Malawi's Banda goes live on radio to defend her record

Malawi President Joyce Banda
Malawi President Joyce Banda. FILE | NATION MEDIA GROUP 

On New Year’s Eve, Malawi’s President Joyce Banda did something novel.

She went live on radio to take telephone calls from ordinary Malawians across the country hoping to clarify issues that are currently of concern to the country.

The initiative by local radio Zodiak Broadcasting Service (ZBS) gave Malawians an opportunity to talk directly to their President Banda though a live programme and also to directly send phone text messages.

Sitting outside the Chikoko-Bay presidential villa alongside the shores of Lake Malawi, President Banda told her fellow countrymen that she would not backtrack on the ongoing economic recovery reforms despite being issued with a 14-day ultimatum by rights activists who are against some of the measures she is pursuing.

Several people called and many more sent mobile phone short messages to the president on a number of issues touching on the political decisions she has made since she took over in April this year, among them the economic recovery programme, development, education, youth empowerment and simmering unemployment.

Deflecting questions

However, the president deflected most of the questions saying that she was only completing the programmes that were initiated by her predecessor Bingu wa Mutharika and that Malawians should wait for her full terms to gauge her capability.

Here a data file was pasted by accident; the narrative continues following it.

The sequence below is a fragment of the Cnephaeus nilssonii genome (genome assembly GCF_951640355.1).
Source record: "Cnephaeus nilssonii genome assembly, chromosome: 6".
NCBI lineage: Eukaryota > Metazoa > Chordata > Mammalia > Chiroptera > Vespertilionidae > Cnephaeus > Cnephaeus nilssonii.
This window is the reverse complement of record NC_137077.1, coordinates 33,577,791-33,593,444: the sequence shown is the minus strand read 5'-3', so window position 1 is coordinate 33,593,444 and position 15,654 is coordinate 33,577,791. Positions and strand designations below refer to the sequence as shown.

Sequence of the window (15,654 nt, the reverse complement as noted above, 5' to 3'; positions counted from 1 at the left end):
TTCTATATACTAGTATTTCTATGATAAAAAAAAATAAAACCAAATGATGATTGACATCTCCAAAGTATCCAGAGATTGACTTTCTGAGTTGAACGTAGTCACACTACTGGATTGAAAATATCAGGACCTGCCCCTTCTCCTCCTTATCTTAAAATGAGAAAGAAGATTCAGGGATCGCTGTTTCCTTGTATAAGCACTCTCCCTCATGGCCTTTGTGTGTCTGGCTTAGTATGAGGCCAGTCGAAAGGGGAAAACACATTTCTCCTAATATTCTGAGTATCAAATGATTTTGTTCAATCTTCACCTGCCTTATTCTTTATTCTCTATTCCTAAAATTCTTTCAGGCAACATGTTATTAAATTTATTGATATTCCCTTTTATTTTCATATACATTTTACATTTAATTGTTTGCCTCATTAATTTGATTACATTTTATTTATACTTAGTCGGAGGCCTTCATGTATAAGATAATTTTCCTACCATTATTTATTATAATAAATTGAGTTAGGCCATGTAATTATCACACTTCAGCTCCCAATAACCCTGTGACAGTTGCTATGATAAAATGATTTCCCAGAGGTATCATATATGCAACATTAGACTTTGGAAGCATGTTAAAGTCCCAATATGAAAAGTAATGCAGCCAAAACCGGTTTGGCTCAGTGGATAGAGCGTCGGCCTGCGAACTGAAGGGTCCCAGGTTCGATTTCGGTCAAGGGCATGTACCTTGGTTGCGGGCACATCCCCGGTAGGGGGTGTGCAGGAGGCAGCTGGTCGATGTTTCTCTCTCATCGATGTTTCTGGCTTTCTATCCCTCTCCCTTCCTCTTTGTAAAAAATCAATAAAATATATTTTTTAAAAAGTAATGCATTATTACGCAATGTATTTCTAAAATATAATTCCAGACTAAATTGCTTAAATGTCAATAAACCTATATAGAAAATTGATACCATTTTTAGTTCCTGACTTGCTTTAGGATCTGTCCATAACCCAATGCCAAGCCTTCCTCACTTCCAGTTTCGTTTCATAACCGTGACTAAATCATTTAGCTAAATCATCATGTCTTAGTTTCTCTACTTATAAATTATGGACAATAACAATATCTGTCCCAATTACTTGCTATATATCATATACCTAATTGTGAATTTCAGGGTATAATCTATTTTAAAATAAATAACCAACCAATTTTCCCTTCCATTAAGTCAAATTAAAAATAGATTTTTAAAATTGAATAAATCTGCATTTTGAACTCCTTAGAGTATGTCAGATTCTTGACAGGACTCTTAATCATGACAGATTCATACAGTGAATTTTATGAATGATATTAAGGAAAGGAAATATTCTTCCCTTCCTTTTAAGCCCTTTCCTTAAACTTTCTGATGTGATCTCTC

"I was not voted into this office. I was put on this position by God. I cannot just change some of the policies that were pursued by the late president,” she said.

“People have been saying I have no substance, they should wait for my manifesto."

President Banda argued her regular local and international travels –which have been criticized – and the floatation of the local currency were part of efforts to resuscitate the economy.

She admitted that at the moment the country's economy and the socio-political landscape have not improved, but pleaded for Malawians to be patient.

On the controversial question of gay rights, the president said she had nothing to say on the matter and would leave Malawians to decide for themselves.

The president also said she will not in any way stop a planned civil society protest that have been slated for the January 17 saying: "I will be the last person to stop people from demonstrating but I believe Malawians will be able to see where we are and where we were eight months ago."

The interview which was expected to run for two hours was cut short because the president reportedly had other urgent matters to attend to.

Comments on social media afterwards were mixed, with many saying the president had nothing new to say.

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